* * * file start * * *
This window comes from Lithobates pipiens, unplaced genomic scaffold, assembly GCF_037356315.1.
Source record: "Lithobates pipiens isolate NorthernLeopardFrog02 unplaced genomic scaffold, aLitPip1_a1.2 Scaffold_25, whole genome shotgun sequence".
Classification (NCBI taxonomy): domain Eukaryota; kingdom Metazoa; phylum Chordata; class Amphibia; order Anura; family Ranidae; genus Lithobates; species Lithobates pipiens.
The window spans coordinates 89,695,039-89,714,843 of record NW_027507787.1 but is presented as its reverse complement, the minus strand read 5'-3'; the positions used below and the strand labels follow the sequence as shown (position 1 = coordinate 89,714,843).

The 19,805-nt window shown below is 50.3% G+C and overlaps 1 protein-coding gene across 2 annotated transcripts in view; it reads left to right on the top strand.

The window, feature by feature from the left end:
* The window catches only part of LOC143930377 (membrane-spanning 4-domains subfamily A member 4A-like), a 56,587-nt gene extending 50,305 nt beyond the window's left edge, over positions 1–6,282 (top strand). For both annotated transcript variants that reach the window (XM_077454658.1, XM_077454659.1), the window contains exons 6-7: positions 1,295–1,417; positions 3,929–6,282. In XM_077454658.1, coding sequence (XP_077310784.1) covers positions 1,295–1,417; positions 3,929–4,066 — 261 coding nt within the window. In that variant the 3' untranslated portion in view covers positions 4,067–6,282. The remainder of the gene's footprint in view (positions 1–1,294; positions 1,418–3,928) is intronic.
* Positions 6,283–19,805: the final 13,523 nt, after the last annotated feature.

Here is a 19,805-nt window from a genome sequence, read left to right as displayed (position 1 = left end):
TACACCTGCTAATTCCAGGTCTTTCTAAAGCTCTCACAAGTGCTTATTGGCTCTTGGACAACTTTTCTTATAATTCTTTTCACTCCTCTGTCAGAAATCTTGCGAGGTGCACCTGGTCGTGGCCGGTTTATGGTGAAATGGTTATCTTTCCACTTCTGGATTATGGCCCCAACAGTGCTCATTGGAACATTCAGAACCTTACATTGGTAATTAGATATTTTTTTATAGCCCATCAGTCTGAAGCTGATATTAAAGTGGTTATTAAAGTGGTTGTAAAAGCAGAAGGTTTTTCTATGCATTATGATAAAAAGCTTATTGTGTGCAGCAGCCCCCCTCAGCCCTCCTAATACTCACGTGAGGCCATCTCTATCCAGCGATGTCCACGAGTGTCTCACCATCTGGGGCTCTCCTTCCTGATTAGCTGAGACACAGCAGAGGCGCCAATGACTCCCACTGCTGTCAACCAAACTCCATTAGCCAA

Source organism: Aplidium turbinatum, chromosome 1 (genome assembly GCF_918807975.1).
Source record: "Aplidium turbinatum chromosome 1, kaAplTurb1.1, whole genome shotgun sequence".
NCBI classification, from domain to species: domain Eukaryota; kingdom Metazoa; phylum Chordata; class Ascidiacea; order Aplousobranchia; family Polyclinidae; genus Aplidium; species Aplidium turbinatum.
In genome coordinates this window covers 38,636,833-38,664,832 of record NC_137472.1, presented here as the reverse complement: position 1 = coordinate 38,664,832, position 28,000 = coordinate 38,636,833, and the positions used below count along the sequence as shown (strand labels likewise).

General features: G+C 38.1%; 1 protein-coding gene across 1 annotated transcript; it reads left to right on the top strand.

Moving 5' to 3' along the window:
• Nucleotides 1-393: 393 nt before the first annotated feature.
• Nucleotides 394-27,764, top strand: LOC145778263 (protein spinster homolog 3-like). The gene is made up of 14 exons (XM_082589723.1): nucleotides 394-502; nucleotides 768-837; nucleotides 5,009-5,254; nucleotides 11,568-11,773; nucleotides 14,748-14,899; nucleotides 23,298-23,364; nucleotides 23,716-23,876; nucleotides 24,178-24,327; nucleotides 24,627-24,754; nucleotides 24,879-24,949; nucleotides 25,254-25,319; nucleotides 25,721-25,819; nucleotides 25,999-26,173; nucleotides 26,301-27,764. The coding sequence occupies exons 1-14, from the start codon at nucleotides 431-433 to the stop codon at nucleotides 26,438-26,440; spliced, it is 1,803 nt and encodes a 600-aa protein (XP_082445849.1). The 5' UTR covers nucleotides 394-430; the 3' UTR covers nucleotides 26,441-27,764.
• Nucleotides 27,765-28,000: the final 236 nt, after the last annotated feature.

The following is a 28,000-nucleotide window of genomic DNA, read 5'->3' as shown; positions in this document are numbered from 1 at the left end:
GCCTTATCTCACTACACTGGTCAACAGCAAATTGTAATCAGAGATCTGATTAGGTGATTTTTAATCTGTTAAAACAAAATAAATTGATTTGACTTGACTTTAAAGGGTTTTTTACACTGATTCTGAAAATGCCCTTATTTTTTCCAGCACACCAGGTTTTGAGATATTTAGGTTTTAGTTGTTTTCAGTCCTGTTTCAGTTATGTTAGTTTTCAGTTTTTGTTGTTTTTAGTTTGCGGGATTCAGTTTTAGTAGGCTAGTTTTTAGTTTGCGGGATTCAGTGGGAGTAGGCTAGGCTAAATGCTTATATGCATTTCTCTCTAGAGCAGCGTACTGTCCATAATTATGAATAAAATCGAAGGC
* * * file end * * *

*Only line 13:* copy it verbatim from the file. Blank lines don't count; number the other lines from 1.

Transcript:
NCBI classification, from domain to species: domain Eukaryota; kingdom Metazoa; phylum Chordata; class Ascidiacea; order Aplousobranchia; family Polyclinidae; genus Aplidium; species Aplidium turbinatum.